Magic Johnson says he wanted DeRozan on Lakers, LeBron pushed for Westbrook

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DeMar DeRozan said he wanted to come home to Los Angles and be a Laker when he was a free agent last summer, and he even talked to LeBron James. That deal never got close to being done, mainly for financial reasons.

Unless you ask Magic Johnson, who said he was pushing for DeRozan then laid the Russell Westbrook singing at the feet of LeBron James. Magic was on ESPN’s Get Up Monday and talked about it (hat tip to Harrison Faigen of Silver Screen and Roll).

“When I think about it, the blame that he’s gotta take is the fact that DeRozan ended up in Chicago and not with the Lakers. DeRozan wanted to play for the Lakers, and when I got the call from his agent, I called the Lakers, said, ‘Hey, he wants to come home.’ And DeRozan could have been a Laker instead of a Bull.

“We could have made that deal, but when Russell and LeBron and them started talking, that’s when they nixed that deal and went with Westbrook, and he became a Laker instead of DeRozan.”

Magic is right that LeBron — and Anthony Davis — pushed for Westbrook. The Laker front office agreed and went all in.

Magic said on ESPN the Lakers could have signed DeRozan, gone through the Buddy Hield trade that would have sent Kyle Kuzma and Montrezl Harrell to Sacramento, kept Kentavious Caldwell-Pope and re-signed Alex Caruso.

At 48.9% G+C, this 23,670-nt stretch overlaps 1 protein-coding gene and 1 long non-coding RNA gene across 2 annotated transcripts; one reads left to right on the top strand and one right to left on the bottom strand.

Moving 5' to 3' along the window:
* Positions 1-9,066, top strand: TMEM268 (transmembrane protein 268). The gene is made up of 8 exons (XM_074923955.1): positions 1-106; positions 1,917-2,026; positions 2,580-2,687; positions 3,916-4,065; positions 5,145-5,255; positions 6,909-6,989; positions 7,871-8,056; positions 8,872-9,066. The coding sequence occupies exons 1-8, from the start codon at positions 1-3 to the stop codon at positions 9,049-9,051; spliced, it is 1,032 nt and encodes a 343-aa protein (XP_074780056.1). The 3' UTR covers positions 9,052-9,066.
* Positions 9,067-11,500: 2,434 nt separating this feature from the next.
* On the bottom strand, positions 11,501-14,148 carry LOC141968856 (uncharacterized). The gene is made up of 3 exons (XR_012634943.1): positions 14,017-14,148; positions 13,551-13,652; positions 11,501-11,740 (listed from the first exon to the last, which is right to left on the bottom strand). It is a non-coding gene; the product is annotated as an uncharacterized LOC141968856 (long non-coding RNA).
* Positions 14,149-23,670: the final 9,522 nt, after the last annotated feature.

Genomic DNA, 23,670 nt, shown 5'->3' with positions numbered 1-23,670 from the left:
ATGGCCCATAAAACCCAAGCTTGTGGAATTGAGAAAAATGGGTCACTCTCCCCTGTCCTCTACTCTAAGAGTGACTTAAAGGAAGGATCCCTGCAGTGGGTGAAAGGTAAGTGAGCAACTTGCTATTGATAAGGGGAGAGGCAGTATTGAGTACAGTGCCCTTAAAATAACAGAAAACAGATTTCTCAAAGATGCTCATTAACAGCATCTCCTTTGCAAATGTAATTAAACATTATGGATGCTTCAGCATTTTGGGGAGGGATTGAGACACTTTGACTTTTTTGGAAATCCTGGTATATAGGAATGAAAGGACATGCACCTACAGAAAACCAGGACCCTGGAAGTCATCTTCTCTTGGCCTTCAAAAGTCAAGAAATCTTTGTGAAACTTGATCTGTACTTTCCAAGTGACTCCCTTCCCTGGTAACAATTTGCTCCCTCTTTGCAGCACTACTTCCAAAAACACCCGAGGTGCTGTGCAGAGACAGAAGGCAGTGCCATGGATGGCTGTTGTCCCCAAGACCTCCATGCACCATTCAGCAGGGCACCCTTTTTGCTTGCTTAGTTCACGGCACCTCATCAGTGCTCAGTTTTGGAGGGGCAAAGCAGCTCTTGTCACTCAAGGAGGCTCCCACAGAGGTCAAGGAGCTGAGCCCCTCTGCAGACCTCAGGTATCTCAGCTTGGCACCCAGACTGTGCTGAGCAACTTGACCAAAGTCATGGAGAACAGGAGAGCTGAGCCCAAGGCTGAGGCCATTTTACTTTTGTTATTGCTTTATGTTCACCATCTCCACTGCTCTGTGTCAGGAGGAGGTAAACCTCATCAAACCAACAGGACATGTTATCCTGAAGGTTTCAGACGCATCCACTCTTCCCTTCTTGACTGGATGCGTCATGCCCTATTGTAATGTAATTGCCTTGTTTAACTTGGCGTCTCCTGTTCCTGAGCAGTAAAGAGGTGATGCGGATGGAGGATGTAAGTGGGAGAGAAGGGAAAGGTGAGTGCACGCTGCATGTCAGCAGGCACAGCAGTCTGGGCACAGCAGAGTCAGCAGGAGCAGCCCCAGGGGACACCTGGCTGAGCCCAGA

No, they couldn’t have. Financially it would not have worked, the CBA gets in the way. Magic the executive needs a cap expert in his corner.

DeRozan was a free agent and the Lakers had no cap space, the most they could have offered him was the taxpayer’s mid-level exception of $5.9 million. DeRozan’s market value was far higher than that, the Bulls signed him for $26 million this season (three years, $81.9 million guaranteed, could reach $85 million). While maybe DeRozan would have taken a few million less as a hometown discount, he commanded far more than the Lakers could pay him as a free agent.

The Lakers could have worked out a sign-and-trade with the Spurs (which means Caldwell-Pope and others have to be traded to San Antonio in the deal), however, that would have hard-capped the Lakers. Meaning the Lakers could not have spent more than $143 million on payroll this season (the current Lakers roster is $156.6 million). They could not have gone over that number. For any reason.

LeBron James and Anthony Davis combined make $76.5 million this season (more than half the hard cap number on their own). If DeRozan took a $3 million hometown discount to sign with Los Angeles, the Lakers are at $100 million for three players. Hield makes $19.7 million this season, so in Magic’s fanciful world the Lakers are now at $119.7 million, leaving $23.3 million total for 11 more roster players (minimum, that’s just to get to 15 players, they can’t afford injuries) plus any two-way players. No way they can afford to re-sign Caruso, even at the steep discount he did offer the Lakers.

All this means in Magic’s scenario, the Lakers would have been LeBron, Davis, DeRozan, Hield, and a bunch of minimum-salary players. It’s still a top-heavy roster with no margin for error or injury. Would that roster have been better than the one the Lakers ended up with? Yes, if DeRozan had the All-NBA level season for the Lakers he has had with the Bulls (Chicago has used him well, would Frank Vogel and the Lakers have done the same?). But were Magic’s fantasy Lakers competing with the Suns, Grizzlies or Warriors for the top of the West. No. Reality would not let Magic Johnson play fantasy basketball with his former team.